My sister and her husband are outside, digging a deep hole next to the dwarf birch by my attic window. As they work their way down among the scrawny roots, the spade hits the earth rhythmically. They’ve been at it for more than an hour now. I lie motionless in my bed, listening to the sounds creeping up the thin walls of the house and into my room via the vent above the chest of drawers: the dull spade-cuts, the clanking of stone against steel, spade-cut by spade-cut down into the dry soil.
What are they looking for during this day that never becomes night? What’s their business down in the depths, beneath several layers of earth? They talk quietly, don’t exchange that many words. I sense a relaxed friendliness between them. Now and then they stop and fall silent. Do they sense me? The fact that I’m awake? But they only swap the spade in order to share the work equally.
As usual, they agree about everything, my sister, Ragna, and Johan.

For a while they must have gone. But then they come back, groaning and with shuffling steps. They’re dragging something – the sounds betray them. It must be heavy, what they’re carrying. I can see them in my mind’s eye: Ragna’s knitted brow, the dogged expression on her broad face, the thin arms that hold on to the load with a determined grasp. And her husband, striving to find a grip to cope with the weight. I picture him: his stomach’s in the way, bloated, as it always is. He has to move with his back bent and with small, quick steps to keep up with her – always keeping up with her.

The load is heaved into the hole. Earth is thrown over it.
Deep down there, in the black hole in the ground, lumps of stone and sand and earth land on something soft. I can say this for sure from the short, dull thumps. I can feel them right next to my ear as I lie here, thump after thump, until the sounds grow fainter and close around me.
I am tired, on the point of falling asleep. Far away, I hear the earth being tidied, then covered, probably with peat and heather. Soon I am dozing dreamlessly, just as hidden as the thing down there in the dark earth.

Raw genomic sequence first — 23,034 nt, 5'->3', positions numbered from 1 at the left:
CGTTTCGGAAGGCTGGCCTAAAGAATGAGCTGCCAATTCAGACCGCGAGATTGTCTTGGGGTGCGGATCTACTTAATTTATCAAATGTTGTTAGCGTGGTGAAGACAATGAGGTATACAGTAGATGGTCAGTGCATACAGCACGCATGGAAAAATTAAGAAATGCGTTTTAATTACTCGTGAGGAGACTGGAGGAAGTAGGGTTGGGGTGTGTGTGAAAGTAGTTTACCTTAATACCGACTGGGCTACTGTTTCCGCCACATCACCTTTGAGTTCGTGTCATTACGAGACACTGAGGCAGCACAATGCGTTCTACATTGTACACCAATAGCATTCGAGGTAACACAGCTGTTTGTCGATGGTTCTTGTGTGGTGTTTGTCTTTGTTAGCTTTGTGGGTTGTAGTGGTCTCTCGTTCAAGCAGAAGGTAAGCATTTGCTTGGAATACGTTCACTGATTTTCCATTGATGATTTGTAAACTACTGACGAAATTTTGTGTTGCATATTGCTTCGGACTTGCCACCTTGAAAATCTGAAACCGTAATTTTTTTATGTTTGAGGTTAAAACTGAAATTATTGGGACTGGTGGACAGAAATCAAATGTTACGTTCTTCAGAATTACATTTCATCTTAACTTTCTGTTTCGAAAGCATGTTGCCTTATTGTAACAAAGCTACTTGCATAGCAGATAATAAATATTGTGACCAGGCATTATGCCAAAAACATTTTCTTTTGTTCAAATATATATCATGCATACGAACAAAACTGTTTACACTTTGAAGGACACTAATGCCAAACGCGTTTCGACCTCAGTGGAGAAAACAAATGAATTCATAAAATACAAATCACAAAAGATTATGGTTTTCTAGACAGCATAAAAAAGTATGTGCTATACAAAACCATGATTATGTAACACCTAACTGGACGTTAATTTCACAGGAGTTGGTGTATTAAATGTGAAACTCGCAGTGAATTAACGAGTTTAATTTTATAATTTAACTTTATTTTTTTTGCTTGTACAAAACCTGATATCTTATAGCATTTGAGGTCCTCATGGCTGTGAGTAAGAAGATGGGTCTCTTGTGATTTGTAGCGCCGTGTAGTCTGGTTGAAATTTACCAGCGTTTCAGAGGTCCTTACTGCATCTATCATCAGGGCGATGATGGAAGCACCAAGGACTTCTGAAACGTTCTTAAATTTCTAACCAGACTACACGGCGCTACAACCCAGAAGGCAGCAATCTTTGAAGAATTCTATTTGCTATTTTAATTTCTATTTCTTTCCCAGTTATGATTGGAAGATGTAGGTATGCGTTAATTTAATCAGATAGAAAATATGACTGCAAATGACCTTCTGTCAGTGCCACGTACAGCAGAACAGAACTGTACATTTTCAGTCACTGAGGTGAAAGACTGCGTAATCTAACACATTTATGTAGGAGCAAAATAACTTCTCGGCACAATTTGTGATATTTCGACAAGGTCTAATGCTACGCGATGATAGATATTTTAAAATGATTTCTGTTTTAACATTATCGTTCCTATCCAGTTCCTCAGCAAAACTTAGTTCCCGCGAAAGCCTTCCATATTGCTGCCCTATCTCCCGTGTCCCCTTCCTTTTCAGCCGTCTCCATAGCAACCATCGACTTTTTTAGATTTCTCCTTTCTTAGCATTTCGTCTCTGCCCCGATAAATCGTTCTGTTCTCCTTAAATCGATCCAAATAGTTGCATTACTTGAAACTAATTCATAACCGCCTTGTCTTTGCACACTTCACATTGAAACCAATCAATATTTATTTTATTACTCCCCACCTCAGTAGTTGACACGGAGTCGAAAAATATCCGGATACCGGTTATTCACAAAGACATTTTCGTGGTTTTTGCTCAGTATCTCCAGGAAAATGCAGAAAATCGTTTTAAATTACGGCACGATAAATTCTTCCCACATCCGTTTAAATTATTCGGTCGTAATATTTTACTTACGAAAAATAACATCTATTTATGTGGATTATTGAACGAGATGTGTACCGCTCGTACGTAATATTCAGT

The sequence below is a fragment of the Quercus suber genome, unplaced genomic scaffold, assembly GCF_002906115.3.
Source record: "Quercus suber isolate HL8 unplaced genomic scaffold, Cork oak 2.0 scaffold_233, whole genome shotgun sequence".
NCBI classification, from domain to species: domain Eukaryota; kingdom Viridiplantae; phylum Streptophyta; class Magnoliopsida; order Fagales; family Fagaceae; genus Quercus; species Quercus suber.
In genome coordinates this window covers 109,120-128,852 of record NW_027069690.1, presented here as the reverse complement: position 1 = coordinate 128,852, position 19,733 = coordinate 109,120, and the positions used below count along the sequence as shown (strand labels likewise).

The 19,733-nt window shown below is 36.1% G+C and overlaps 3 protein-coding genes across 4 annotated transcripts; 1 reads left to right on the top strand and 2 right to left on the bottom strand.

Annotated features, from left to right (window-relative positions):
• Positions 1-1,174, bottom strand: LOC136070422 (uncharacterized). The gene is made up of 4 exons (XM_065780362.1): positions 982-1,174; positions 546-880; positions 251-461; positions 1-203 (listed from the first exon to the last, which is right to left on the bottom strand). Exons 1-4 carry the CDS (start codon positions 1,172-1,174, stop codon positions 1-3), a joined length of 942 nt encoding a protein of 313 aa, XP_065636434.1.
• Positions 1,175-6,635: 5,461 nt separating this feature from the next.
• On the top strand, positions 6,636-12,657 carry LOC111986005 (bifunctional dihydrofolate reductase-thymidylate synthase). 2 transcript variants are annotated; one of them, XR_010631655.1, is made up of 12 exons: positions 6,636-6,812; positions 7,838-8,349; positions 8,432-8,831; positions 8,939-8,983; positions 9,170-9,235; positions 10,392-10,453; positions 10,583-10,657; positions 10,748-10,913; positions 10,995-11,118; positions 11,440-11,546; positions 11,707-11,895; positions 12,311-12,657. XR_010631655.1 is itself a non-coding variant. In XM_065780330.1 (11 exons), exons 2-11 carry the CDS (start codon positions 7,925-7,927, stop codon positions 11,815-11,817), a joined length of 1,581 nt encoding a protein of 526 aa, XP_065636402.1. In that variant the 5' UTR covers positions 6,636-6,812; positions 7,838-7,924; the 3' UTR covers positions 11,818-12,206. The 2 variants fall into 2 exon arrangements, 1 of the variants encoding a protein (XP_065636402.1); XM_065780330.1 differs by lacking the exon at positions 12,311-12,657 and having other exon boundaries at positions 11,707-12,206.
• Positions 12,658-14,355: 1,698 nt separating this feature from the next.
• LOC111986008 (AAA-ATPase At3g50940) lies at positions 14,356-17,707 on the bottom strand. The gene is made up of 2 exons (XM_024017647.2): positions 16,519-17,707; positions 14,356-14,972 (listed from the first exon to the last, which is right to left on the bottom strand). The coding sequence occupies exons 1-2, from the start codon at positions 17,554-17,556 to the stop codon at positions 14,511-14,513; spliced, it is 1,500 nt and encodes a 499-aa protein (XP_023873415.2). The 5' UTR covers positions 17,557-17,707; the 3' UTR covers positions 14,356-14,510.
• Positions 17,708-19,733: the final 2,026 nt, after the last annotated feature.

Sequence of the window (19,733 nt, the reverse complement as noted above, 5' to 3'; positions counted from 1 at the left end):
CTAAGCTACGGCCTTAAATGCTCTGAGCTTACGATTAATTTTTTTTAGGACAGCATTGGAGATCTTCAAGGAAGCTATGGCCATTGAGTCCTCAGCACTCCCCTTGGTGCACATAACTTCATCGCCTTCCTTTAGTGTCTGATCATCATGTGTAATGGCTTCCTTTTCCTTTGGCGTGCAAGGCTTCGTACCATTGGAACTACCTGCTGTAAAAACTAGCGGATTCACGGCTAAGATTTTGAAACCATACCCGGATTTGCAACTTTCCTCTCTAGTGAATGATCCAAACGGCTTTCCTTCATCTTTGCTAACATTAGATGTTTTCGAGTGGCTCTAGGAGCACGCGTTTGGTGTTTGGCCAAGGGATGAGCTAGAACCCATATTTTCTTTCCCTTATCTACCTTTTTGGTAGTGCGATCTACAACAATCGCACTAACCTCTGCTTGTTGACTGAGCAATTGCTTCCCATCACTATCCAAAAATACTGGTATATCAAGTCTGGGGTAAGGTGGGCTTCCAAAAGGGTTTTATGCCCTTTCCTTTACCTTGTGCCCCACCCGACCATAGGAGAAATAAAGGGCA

Imagine an attic. Not just any attic, but one in a remote spot in a northern, godforsaken part of the world.
Here too lots of things lie packed away: all the rubbish you don’t need, all the memories of a past crammed into boxes and suitcases, invisible to the outside world under a thin layer of forgetfulness and dust.
You go up there only reluctantly, and preferably not alone – it’s got something to do with the creaking of the staircase so narrow and steep that you have to climb up on hands and knees. It’s not easy to make it to the room at the top. And it’s even more difficult to come down.
As soon as you can straighten up under the rafters, you are enclosed in dry air, but in something else as well. You wonder if it may be the darkness, the particles of dust in the strip of light from the staircase. But when you stand there perfectly calm, you know it’s the stillness, the silence from the things that cannot talk, the past that lies gagged in the unceasing rush of life from the floor below and from nature just outside.
At the end of the attic there’s a door. A faint light comes from the keyhole. You advance cautiously along the widely spaced floorboards that are so dry the splinters would bore into your toes if you were barefoot.
You place your ear to the door. After a moment, you sense some sound of life, not breathing and movement, but a vibration of existence, an unrest that only life can produce. You bend down, press an eye to the keyhole. It is dark. You shift position a little, move your weight on to the other leg, then bore right through with your gaze. Deep inside, among dancing white spots, you can make out the contours of a body resting on a bed. And this body, this only just perceptible unrest – it is me.

And you ask yourself, as I have done so often of late: what am I doing in this room? What’s stopping me from being downstairs with Ragna and Johan? Am I being held prisoner? Am I seriously ill? Or is the being in the attic a creation of your own imagination, a frozen glimpse of the dread that chases up your spine, the fear of what you might see?
Most recently, I’ve had the dispiriting idea that I’m actually lying in an attic inside myself, that I am merelyan old, dusty thought about living, a hidden soul that has never been allowed to go downstairs to mix and have fun with people indoors and out.